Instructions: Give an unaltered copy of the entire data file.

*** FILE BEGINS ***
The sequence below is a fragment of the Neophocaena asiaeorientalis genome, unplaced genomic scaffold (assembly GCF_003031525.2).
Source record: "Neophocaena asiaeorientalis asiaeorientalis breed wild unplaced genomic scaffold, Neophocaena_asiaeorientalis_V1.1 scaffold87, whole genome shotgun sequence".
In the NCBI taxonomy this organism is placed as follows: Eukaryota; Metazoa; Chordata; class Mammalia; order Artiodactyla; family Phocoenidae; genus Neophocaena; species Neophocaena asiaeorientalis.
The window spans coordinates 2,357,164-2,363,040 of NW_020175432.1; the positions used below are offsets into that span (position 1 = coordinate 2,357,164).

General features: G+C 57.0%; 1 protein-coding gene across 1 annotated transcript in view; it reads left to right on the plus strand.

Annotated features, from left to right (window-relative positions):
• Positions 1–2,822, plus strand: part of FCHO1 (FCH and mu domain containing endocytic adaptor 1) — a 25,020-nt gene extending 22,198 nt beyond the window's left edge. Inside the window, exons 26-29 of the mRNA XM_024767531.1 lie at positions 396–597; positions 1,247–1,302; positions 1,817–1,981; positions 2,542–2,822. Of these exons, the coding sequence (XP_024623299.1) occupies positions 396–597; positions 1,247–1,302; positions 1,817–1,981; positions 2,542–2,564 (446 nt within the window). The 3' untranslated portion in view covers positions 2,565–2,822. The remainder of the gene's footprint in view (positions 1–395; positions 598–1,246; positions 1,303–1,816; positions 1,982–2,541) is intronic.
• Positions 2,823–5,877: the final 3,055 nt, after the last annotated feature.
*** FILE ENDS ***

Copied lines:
The sequence below is a fragment of the Neophocaena asiaeorientalis genome, unplaced genomic scaffold (assembly GCF_003031525.2).
Source record: "Neophocaena asiaeorientalis asiaeorientalis breed wild unplaced genomic scaffold, Neophocaena_asiaeorientalis_V1.1 scaffold87, whole genome shotgun sequence".
In the NCBI taxonomy this organism is placed as follows: Eukaryota; Metazoa; Chordata; class Mammalia; order Artiodactyla; family Phocoenidae; genus Neophocaena; species Neophocaena asiaeorientalis.
The window spans coordinates 2,357,164-2,363,040 of NW_020175432.1; the positions used below are offsets into that span (position 1 = coordinate 2,357,164).

General features: G+C 57.0%; 1 protein-coding gene across 1 annotated transcript in view; it reads left to right on the plus strand.

Annotated features, from left to right (window-relative positions):
• Positions 1–2,822, plus strand: part of FCHO1 (FCH and mu domain containing endocytic adaptor 1) — a 25,020-nt gene extending 22,198 nt beyond the window's left edge. Inside the window, exons 26-29 of the mRNA XM_024767531.1 lie at positions 396–597; positions 1,247–1,302; positions 1,817–1,981; positions 2,542–2,822. Of these exons, the coding sequence (XP_024623299.1) occupies positions 396–597; positions 1,247–1,302; positions 1,817–1,981; positions 2,542–2,564 (446 nt within the window). The 3' untranslated portion in view covers positions 2,565–2,822. The remainder of the gene's footprint in view (positions 1–395; positions 598–1,246; positions 1,303–1,816; positions 1,982–2,541) is intronic.
• Positions 2,823–5,877: the final 3,055 nt, after the last annotated feature.